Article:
For all its promise, the new Whitney Museum of American Art is and will be marked by an invisible original sin that can’t be lifted. That sin? An aesthetic one that perfectly mirrors America’s hysteria and mania around race, what D.H. Lawrence called the fear of our “old, hoary, monstrous … unspeakably terrible … and snow white … abstract end.”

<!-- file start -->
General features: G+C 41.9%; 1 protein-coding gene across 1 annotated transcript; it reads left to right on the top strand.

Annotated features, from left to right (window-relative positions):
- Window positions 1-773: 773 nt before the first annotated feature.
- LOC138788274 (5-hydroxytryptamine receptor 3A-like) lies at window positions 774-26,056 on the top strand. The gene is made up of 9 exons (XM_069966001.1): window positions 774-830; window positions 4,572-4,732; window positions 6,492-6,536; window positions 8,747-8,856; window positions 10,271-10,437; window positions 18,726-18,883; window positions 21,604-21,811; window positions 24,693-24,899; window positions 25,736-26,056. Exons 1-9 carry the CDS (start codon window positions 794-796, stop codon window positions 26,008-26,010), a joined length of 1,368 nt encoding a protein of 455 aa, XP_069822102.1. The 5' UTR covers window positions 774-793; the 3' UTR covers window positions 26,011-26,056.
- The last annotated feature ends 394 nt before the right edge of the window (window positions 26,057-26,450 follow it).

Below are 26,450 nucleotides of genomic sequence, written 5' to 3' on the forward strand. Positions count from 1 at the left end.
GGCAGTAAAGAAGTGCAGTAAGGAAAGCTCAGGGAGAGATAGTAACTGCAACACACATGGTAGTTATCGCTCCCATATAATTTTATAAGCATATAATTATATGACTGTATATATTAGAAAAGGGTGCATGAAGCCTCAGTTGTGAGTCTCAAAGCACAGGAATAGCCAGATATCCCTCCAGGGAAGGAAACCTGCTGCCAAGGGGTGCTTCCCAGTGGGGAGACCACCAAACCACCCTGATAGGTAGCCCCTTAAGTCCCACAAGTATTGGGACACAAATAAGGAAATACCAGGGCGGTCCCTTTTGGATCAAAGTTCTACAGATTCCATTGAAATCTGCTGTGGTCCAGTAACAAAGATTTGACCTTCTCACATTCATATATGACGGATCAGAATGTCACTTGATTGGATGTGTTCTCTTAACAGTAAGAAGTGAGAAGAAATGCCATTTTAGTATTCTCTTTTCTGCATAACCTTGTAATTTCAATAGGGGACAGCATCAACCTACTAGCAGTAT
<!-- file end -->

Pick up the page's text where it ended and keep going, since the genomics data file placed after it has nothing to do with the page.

After boldly commissioning eminent American artist Charles Ray to design a sculpture to be permanently installed on the public plaza outside the new museum, the Whitney blinked and declined Ray’s proposal. According to Calvin Tomkins, the museum feared the work would “offend non-museumgoing visitors.” And just like that, a gigantic chance was lost. The proposed work, since made and exhibited in Chicago’s Art Institute, is not only a 21st-century sculptural masterpiece, it embodies so much of America’s past and current struggles that had it been placed in the front of this museum at this time, it might have been a beacon, a lightning rod, a second Statue of Liberty. Adding layers of paradox to this tragedy is the fact that the work is a classically traditional Western figurative sculpture in the vein of the ancient Greek and Roman art widely worshipped as beautiful. Here is Realism, incredible skill, fealty to canonical form and academic history. On top of all that, the subject matter is totally familiar, even banal or boring: two large, naked figures, both male — nothing not already seen in probably 100 other American museums. Yet Ray’s public sculpture crackles and fractures with historical counter-force and presents a fact so shattering that the Whitney decided the work could not be exhibited in public. Let’s see why.